# Setting Precision Confusion

• 01-13-2009
dnguyen1022
Setting Precision Confusion
Hello all, so I am doing an exercise from a book, and I am suppose to take multiple students name, and their final grades when computed into two separate vectors. I am unsure if my program even works at all because of the usage of precision. I think I want to round the grades up to about 3 decimal places. However the book I am using briefly describes how to use precision. Can someone please point me in the right direction on using the precision method?

Code:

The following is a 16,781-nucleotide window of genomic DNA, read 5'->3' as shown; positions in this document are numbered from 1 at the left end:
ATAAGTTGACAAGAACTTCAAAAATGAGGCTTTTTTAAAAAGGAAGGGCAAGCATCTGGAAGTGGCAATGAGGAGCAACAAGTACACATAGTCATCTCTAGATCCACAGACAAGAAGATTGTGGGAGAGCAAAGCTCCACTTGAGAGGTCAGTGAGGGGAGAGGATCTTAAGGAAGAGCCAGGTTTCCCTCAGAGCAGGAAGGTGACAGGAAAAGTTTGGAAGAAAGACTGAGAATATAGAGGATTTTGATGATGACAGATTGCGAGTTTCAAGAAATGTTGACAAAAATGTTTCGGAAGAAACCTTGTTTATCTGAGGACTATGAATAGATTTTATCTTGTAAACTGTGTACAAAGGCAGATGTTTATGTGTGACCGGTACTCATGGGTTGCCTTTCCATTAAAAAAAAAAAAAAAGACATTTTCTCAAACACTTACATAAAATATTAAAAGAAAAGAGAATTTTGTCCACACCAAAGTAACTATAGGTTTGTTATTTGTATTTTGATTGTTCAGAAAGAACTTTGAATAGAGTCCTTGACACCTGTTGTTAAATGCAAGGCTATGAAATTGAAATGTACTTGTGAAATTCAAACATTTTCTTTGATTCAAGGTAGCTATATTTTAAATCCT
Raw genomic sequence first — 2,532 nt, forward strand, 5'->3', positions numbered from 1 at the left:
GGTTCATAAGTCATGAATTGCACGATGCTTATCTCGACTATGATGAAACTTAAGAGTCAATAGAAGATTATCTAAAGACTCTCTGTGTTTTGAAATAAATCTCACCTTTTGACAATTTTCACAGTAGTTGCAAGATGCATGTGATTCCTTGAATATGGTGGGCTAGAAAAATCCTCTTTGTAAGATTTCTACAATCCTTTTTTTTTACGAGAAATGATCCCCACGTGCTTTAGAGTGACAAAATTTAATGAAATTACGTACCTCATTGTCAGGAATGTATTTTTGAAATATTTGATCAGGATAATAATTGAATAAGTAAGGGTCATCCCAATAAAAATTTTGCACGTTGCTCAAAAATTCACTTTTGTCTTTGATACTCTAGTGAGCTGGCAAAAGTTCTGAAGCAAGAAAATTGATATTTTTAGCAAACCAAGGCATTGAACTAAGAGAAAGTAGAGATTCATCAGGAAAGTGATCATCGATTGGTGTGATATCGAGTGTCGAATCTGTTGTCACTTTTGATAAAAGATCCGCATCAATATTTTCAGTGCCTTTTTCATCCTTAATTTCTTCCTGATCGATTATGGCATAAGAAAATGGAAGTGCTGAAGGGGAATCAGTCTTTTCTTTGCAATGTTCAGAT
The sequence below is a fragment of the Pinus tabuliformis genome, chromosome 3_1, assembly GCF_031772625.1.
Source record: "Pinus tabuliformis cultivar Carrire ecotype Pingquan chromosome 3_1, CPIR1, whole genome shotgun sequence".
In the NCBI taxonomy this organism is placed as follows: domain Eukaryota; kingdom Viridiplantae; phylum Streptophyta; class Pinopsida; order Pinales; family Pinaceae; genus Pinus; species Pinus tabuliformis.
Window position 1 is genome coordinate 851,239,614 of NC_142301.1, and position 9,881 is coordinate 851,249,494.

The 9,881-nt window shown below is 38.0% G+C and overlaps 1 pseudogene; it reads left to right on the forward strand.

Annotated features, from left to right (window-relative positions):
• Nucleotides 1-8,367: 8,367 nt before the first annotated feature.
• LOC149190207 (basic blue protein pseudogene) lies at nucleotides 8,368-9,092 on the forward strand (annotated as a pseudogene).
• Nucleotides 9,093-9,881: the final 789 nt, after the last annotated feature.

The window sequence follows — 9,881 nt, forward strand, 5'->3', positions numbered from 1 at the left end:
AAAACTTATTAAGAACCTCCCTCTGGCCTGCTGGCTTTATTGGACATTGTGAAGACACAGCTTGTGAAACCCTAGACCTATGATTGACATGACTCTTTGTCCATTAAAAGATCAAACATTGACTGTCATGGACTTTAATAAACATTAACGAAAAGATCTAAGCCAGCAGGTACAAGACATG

```#include <iomanip> #include <ios> #include <iostream> #include <string> #include <vector> using std::cin; using std::setprecision; using std::cout; using std::string; using std::endl; using std::streamsize; using std::vector; int main(){         vector<string> students;     vector<int> grades;     string state;         for(int i = 0; state != "DONE"; i++){                 // ask for and read the student's name     cout << "Please enter student's first name: ";     string name;     cin >> name;     students.push_back(name);     // ask for and read the midterm and final grades     cout << "Please enter midterm and final exam grades: ";     double midterm, final;     cin >> midterm >> final;         // ask for the homework grades     cout << "Enter all your homework grades, "                   "followed by end-of-file if done,";     // the number and sum of grades read so far     int count = 0;     double sum = 0;     // a variable into which to read     double x;     // invariant:     // we have read count grades so far, and     // sum is the sum of the first count grades     while (cin >> x) {           ++count;           sum += x;           }         //PROBLEM HERE     //adds final grade to the vector     int grade = setprecision(3) <<  0.2 * midterm + 0.4 * final + 0.4 * sum / count     grades.push_back(grade);         cout << "DONE?" ;     cin >> state; }         // write the result         cout << "Your final grades are: " << endl;     for(int i = 0; i != students.size(); i++){             cout << students[i]                 << grades[i] << endl;                 }         return 0;     }```